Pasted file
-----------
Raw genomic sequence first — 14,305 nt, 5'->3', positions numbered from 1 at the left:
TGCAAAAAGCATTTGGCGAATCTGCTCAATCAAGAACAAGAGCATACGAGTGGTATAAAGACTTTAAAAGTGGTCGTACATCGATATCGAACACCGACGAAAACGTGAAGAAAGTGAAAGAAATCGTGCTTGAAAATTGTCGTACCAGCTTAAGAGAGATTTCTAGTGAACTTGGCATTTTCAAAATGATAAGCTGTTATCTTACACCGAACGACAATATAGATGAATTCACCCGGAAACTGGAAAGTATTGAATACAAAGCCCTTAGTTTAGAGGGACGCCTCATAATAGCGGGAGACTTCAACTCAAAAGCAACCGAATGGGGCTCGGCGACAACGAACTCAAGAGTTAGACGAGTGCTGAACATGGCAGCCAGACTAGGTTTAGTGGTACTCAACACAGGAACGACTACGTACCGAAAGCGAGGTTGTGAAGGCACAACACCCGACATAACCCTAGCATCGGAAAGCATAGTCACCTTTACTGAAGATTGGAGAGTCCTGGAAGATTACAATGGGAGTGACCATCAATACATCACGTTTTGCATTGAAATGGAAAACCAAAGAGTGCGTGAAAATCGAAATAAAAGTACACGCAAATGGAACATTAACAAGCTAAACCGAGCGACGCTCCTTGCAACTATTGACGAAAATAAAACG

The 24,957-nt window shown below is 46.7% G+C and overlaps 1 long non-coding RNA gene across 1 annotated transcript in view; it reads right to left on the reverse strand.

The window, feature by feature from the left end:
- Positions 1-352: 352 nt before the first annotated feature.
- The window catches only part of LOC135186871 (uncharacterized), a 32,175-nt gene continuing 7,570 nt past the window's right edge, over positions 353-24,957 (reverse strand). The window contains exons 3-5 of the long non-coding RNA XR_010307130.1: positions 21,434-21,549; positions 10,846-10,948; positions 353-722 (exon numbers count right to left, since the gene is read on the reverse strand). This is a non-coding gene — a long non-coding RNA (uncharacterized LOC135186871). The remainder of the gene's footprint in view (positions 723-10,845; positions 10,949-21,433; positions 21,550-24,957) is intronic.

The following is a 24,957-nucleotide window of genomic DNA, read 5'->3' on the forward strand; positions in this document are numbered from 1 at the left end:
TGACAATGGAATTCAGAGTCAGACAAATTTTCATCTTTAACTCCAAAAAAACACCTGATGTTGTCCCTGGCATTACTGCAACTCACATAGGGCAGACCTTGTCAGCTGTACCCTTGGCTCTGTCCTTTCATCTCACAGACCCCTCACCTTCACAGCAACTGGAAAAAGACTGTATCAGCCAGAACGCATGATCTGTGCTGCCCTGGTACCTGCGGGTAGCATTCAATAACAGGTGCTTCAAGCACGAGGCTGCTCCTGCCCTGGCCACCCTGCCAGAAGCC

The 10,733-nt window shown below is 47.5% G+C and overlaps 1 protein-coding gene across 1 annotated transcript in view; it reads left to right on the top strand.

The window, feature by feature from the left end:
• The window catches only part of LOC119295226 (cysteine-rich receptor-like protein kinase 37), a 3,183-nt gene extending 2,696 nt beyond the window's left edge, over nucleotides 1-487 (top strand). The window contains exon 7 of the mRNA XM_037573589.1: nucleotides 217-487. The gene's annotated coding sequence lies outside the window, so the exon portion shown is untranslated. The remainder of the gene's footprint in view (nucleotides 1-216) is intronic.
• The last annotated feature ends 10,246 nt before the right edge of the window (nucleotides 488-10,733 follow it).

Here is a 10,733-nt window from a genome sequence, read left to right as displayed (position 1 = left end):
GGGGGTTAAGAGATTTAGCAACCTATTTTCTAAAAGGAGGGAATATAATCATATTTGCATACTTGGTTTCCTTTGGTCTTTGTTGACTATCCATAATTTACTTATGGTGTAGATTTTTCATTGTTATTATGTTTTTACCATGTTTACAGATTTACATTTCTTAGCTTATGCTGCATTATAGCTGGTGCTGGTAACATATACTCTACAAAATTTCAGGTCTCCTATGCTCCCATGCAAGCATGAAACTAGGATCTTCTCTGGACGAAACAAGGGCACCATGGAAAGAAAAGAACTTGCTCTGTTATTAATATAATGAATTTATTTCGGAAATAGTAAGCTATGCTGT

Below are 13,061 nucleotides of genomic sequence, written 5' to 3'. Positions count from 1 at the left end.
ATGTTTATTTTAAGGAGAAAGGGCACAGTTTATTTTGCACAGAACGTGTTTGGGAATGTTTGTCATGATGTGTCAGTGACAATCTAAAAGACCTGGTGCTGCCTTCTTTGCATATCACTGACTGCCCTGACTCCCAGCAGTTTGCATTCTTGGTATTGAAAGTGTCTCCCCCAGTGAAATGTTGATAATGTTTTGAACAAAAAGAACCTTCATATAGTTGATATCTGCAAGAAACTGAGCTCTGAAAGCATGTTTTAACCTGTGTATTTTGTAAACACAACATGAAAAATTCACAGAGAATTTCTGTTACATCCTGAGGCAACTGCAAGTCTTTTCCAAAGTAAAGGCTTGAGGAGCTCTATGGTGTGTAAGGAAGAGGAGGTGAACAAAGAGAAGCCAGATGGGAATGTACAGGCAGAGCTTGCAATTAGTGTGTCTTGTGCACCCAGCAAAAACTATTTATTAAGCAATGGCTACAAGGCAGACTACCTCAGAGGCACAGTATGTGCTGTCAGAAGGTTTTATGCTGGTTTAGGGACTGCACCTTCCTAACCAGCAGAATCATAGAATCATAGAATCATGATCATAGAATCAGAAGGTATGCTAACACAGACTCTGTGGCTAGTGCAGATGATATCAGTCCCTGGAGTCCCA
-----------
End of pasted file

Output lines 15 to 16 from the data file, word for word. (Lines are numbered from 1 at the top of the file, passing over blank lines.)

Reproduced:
Below are 13,061 nucleotides of genomic sequence, written 5' to 3'. Positions count from 1 at the left end.
ATGTTTATTTTAAGGAGAAAGGGCACAGTTTATTTTGCACAGAACGTGTTTGGGAATGTTTGTCATGATGTGTCAGTGACAATCTAAAAGACCTGGTGCTGCCTTCTTTGCATATCACTGACTGCCCTGACTCCCAGCAGTTTGCATTCTTGGTATTGAAAGTGTCTCCCCCAGTGAAATGTTGATAATGTTTTGAACAAAAAGAACCTTCATATAGTTGATATCTGCAAGAAACTGAGCTCTGAAAGCATGTTTTAACCTGTGTATTTTGTAAACACAACATGAAAAATTCACAGAGAATTTCTGTTACATCCTGAGGCAACTGCAAGTCTTTTCCAAAGTAAAGGCTTGAGGAGCTCTATGGTGTGTAAGGAAGAGGAGGTGAACAAAGAGAAGCCAGATGGGAATGTACAGGCAGAGCTTGCAATTAGTGTGTCTTGTGCACCCAGCAAAAACTATTTATTAAGCAATGGCTACAAGGCAGACTACCTCAGAGGCACAGTATGTGCTGTCAGAAGGTTTTATGCTGGTTTAGGGACTGCACCTTCCTAACCAGCAGAATCATAGAATCATAGAATCATGATCATAGAATCAGAAGGTATGCTAACACAGACTCTGTGGCTAGTGCAGATGATATCAGTCCCTGGAGTCCCA